Monday, April 1, 2019

King Fish - 1993 Topps All-Star Rookie Outfielder Tim Salmon

Last week I covered Mr. Marlin, and this week it's "King Fish," Angels outfielder Tim Salmon. Salmon was a no-brainer for the Topps All-Star Rookie Roster, winning the 1993 AL Rookie of the Year award with 31 homers and a .283 batting average.

Salmon was already swimming on the Angels' sonar when he was drafted in 1989. The SoCal kid had already been drafted once before in 1986 by the Braves, but Salmon opted to go to school instead, attending Grand Canyon University in Phoenix, AZ. He is the school's All-Time leader in Homers, runs scored, and RBI. His #10 was retired in 2002, and he was named to the GCU Hall of Fame in 2010. He still holds an NAIA record for walks in a season, drawing 81 free passes in 1989. His patience at the plate would continue throughout his career, with a .385 OBP in his 14 major league seasons. He'd play in the Cape Cod league in the summer of 1988 along with 39 other future major leaguers, possibly the best season in that league's history.

In his first 2 pro seasons, Salmon had some bad luck with a pair of beanings. The second pitch, in 1990, shattered his jaw and put him on the shelf for 2 months. Undeterred, Salmon made quick work of the low minors and swam swiftly upstream to become the 1992 Minor League Player of the year. His 31 homers in 1993 were impressive enough, but he would hit 30+ homers again in '95, '96, and '97. He joined Don Baylor as the only other Angel to hit 30+ homers in consecutive seasons.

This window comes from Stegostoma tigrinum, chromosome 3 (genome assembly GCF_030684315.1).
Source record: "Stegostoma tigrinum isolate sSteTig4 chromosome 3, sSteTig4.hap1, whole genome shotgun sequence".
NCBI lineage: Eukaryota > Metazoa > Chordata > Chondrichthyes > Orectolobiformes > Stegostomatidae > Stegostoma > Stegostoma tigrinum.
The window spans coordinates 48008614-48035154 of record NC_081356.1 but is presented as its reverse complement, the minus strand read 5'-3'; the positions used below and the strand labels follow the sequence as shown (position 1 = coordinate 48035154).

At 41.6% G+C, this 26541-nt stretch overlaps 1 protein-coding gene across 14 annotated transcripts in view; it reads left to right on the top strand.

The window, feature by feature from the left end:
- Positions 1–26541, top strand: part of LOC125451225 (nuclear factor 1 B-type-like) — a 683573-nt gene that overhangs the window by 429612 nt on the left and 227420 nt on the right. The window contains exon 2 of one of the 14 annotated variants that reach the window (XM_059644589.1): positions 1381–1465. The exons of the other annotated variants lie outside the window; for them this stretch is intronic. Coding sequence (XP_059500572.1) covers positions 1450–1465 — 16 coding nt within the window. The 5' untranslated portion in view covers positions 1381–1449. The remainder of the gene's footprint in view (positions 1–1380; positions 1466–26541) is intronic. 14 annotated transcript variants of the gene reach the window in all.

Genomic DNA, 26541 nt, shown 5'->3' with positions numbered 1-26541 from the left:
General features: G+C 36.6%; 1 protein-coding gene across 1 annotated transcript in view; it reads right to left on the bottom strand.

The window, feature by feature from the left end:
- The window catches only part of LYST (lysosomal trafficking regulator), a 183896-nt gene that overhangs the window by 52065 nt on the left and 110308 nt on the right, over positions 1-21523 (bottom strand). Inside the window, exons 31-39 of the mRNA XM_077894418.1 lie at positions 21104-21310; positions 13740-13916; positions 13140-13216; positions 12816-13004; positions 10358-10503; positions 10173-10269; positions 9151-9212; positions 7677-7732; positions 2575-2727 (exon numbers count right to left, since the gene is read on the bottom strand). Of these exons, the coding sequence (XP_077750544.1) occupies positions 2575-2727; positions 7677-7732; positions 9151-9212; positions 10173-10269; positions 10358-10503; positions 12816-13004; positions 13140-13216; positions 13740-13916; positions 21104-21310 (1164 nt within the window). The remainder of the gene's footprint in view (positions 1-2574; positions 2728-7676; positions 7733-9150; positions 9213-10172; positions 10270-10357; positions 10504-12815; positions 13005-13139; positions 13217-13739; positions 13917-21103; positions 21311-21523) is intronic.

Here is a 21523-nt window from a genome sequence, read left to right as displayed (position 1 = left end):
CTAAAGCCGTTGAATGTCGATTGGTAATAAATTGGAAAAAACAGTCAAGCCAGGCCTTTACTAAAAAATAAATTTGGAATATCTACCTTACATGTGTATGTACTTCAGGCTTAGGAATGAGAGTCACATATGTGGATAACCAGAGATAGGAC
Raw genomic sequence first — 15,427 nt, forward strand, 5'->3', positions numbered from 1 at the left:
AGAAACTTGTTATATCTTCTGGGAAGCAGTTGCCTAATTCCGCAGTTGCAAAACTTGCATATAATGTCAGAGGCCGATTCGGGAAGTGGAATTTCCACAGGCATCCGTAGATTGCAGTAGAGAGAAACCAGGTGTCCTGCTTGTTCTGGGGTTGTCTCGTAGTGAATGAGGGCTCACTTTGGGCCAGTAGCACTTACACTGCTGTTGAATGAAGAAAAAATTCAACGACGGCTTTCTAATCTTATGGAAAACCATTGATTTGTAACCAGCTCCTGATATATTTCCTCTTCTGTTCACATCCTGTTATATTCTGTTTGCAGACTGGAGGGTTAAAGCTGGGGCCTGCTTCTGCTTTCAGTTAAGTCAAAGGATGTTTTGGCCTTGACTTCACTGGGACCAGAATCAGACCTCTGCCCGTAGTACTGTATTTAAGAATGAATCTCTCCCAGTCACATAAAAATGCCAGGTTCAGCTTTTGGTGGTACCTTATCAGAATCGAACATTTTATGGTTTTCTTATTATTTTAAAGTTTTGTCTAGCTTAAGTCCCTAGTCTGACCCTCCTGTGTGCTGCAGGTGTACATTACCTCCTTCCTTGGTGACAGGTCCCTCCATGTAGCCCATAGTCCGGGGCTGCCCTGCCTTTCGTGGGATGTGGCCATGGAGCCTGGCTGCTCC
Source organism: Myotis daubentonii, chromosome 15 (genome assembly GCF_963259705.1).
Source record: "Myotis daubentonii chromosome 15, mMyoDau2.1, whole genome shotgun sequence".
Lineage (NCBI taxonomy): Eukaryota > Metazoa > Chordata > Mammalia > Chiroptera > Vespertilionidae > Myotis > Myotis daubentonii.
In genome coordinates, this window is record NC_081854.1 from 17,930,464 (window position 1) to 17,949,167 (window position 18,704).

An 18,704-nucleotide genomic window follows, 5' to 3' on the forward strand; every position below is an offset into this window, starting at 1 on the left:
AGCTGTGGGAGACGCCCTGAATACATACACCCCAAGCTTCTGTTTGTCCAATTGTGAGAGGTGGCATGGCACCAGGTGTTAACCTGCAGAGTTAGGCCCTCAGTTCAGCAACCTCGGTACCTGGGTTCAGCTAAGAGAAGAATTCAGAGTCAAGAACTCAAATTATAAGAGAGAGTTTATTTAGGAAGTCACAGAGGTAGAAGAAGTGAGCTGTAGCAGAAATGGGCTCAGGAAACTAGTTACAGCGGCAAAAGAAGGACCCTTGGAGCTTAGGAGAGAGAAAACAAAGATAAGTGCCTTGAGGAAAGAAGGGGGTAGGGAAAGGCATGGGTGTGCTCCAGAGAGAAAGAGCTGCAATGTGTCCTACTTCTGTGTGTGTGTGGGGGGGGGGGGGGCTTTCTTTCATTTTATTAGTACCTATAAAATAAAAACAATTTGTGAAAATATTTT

His 1995 season was perhaps his best. Following a strike shortened 1994 in which he had a 132 OPS+ but only played in 100 games, Salmon would tip the scales in his favor as one of the best outfield bats in the American League. He would win a Silver Slugger award while posting career highs in batting Average, OBP, Homers, Hits, Runs Scored, and total bases. He sported a gaudy 165 OPS+, and racked up 6.6 WAR.

Salmon would drive in even more runs in 1997 (a career high 129 RBI), and ultimately became the Angels' All-Time leader in homers and walks. After a power packed 2000, he would have a rough 2001, with career lows in many major categories as he played through some nagging injuries. Before the season he had signed a 4 year extension with the now Anaheim Angels, nearly taking an offer to play with the Diamonbacks instead.

He may have wanted to be a part of the Diamonbacks' 2001 championship team, but instead he was able to be a part of a very special 2002 Angels team, blasting 22 homers and being named the AL Comeback Player of the Year. He would hit 2 more homers in the Game 2 of the World Series against the Giants, and the Angels would capture their first Championship thanks to the heroics of one of their greatest players. Tim Salmon was never a member of an All-Star Roster, the AL was overcrowded with talented outfielders. Consider his best season of 1995 - the starters were Kirby Puckett, Kenny Lofton, and Albert Belle. That meant Ken Griffey Jr settled for a reserve spot, along with Manny Ramirez, Paul O'Neill, and Salmon's teammate Jim Edmonds. He remains the Angels' All-Time leader in homers and walks, and is second for RBI and runs scored behind Garret Anderson. There's another fish out there gaining on him in the Angels' record books, but Salmon remains the King Fish.

1 comment:

  1. Big fan of salmon... the fish and the player. Saw him play on numerous occasions and was always in awe of his bat. Seems like he loved to hit at the Oakland Coliseum.